Troubleshooting Check List
We're usually just a phone call or email away. But sometimes you need some troubleshooting tips when we're closed. So we're sharing some of our accumulated knowledge with you in the hopes that this little bit of help will be just what you need when you're sewing late...
A poor quality loose stitch may be a tension problem, but it also can be a threading mistake.
Rethread the machine, with the presser foot up, making sure the thread is pulled fully into the tension disks, then pull some thread out through the needle while watching for interference with the thread flow.
Horizontal spool pins must have a thread lead-off disk to keep the thread from snagging on the rough end of the thread spool.
Static cling can cause thread to work its way out of the thread guides or the take-up lever.
If your under stitches are loose, increase the top tension and vice versa.
Extra long, uneven stitches happen when the shuttle hook misses the loop of needle thread and skips a stitch.
The usual cause is the needle. If the needle is bent, blunt, or coated, change it. Be sure it faces correctly and is pushed all the way up. Use a "stretch" needle for swimwear, and tricot and ultrasuede. Needles can become coated because of fusible web or interfacing applied without enough heat or pressure. Pressing the area again may correct the problem.
The third suspect causing poor stitching is the thread itself. 100% polyester thread made in Europe is almost always reliable, while cotton-covered polyester thread made in USA is usually acceptable, too. Bargain brands of spun polyester can have thick and thin spots and uneven stretch. Hand quilting thread is for hand sewing only, and some buttonhole twist threads are too thick for the machine's close tolerances, too. For sergers, Maxilock is a reliable thread that is widely available.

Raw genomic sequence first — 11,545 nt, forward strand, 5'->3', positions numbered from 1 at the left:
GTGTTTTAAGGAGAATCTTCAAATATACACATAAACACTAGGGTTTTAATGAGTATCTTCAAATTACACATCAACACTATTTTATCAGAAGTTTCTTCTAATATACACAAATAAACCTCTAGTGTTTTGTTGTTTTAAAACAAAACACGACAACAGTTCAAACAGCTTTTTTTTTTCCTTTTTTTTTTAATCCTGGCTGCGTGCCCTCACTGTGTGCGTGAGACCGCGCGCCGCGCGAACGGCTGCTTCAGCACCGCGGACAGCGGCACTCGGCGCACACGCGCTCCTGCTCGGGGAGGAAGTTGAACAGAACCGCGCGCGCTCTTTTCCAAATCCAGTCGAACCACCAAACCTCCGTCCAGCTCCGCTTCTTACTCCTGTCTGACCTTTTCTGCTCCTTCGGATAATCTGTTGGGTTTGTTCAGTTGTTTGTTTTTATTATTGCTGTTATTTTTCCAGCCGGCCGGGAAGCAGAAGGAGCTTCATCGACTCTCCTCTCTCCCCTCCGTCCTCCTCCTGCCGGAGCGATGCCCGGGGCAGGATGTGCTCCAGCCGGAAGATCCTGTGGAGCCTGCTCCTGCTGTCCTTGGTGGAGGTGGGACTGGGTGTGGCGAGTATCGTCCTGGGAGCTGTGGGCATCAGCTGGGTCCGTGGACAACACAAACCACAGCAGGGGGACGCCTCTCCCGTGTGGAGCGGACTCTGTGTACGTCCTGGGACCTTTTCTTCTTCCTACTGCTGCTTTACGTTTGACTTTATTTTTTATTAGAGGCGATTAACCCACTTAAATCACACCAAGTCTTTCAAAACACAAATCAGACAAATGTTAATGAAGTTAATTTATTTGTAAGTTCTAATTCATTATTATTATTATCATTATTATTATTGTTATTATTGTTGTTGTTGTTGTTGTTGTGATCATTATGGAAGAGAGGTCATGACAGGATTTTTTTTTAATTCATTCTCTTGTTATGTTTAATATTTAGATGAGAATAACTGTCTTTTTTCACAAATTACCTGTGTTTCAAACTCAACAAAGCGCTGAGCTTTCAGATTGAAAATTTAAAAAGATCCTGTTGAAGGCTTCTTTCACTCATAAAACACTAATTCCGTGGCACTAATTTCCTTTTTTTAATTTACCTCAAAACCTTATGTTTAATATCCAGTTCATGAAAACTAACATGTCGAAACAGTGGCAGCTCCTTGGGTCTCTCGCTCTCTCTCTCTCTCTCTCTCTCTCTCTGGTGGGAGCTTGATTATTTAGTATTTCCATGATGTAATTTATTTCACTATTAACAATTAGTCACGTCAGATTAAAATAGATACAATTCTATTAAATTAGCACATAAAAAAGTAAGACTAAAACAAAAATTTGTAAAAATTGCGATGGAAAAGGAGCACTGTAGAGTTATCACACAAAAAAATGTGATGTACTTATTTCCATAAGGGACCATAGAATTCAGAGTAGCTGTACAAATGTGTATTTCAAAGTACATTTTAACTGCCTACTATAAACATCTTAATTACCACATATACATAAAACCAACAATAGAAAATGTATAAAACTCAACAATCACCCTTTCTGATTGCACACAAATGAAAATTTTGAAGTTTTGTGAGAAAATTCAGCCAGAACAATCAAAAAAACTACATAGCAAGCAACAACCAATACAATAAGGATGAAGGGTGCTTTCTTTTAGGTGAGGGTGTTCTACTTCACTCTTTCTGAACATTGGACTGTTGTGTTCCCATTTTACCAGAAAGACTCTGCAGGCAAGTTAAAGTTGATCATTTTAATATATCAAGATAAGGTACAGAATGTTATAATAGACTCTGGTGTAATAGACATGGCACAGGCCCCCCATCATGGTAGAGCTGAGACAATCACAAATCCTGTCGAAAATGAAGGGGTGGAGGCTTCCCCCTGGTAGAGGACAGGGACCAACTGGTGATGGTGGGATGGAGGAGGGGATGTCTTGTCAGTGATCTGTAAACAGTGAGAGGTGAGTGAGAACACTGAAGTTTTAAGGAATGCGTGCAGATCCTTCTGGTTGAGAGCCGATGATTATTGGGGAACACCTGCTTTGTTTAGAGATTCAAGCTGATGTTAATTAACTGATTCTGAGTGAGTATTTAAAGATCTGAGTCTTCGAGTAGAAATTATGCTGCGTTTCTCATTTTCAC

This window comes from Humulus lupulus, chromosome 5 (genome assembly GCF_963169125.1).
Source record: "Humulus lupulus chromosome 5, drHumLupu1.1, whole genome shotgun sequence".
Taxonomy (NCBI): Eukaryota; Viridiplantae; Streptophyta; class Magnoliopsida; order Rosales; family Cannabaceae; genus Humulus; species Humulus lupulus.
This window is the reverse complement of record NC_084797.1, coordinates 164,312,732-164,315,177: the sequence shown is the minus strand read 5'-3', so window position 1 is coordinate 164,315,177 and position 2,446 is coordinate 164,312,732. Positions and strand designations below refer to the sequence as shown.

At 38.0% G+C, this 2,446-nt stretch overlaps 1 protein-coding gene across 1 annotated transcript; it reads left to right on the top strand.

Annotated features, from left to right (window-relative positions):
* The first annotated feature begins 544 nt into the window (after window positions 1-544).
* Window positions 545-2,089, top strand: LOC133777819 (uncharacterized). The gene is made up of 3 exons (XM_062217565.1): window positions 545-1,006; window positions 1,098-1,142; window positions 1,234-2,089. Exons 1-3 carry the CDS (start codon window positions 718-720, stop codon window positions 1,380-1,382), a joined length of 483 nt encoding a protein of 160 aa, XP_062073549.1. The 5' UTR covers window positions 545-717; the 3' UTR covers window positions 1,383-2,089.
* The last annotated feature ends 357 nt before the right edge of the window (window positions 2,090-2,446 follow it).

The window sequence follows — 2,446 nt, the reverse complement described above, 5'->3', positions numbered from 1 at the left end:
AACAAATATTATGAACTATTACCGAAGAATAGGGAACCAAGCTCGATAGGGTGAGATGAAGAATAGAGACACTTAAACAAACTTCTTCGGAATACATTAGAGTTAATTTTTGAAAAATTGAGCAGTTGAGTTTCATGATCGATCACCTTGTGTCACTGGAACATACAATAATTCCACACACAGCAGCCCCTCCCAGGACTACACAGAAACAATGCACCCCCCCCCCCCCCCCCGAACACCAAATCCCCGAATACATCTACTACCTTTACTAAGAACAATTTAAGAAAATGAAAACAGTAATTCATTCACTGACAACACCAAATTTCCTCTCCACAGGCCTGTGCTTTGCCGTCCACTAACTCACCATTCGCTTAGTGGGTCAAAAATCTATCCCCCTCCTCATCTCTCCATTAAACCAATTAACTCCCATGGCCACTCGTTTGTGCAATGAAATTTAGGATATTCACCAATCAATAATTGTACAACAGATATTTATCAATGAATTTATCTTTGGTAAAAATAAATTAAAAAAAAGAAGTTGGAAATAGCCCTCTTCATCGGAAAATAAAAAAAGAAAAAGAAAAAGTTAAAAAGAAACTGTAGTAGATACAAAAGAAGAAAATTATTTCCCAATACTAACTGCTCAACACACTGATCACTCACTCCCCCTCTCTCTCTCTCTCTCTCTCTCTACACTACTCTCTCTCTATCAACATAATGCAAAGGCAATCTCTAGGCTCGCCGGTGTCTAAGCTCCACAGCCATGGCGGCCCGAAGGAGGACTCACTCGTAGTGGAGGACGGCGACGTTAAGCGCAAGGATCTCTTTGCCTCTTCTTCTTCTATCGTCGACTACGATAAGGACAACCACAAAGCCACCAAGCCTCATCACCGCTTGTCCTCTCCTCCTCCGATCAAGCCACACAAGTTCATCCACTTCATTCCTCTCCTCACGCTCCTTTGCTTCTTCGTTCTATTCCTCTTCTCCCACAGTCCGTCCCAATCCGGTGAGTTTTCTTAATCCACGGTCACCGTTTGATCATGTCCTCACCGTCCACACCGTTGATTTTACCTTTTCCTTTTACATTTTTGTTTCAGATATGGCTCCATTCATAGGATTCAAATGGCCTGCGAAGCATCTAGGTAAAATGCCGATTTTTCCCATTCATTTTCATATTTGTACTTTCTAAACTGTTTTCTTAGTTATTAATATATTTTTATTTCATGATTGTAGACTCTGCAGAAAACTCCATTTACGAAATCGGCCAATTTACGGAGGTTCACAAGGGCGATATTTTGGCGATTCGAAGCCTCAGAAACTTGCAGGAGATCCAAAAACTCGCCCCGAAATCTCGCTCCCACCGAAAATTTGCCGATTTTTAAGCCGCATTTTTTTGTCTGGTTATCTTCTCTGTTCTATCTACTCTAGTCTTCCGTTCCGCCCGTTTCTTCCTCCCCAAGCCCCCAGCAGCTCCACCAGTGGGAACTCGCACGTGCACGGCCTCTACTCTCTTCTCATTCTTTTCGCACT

Breaking needles are usually the result of using the wrong size or type of needle when sewing heavy wovens. Use a sharp "denim" needle of at least 100/16 size and don't pull the fabric to help it feed.
Soften thick denim lumps with a hammer and learn to use a support under the back of the foot to level it for thick spots. Sometimes you can trim away some extra thickness before stitching a hem.
Try to keep broken needles to a minimum, because the accumulated needle nicks on the metal parts of the sewing mechanism can cause poor stitching.
Most of these tips apply equally to your serger. Pay close attention while threading your serger to both the correct threading sequence and the pattern of threading.
If a thread breaks or runs out, all of the threads need to be returned to the correct starting position for the chain to form again. Thread the upper looper first, then the lower and finally the needles. The needle threads should lie under the foot like those of a conventional machine to start with.
All modern machines are equipped with a selection of presser feet. Using the correct foot for the sewing task at hand helps achieve the desired results.
The embroidery foot offers the best visibility, but does not hold the fabric securely enough for normal seaming. On the other hand, the regular sewing foot or zigzag foot will usually bog down when used for appliqu or satin embroidery stitches.
Check your manual or see your dealer for information on specific feet for buttonholes, blindhems, zippers, edging, and a variety of special effects.
Many feet are designed to help you do a specific job with ease.
Embroidery threads offer special challenges since they are more fragile. Some will work only from a separate thread stand.
The best practice is to hoop the stabilizer with the fabric. For knits the stabilizer must grip each fiber, so use iron on, sticky or embroidery adhesive spray to control shifting.
Fabric mounted loosely in the hoop causes "flagging" or bouncing, which leads to thread breakage. Embroidery hoops can eventually wear, failing to hold the fabric securely. You may need to replace them eventually, or improvise clips to reinforce them.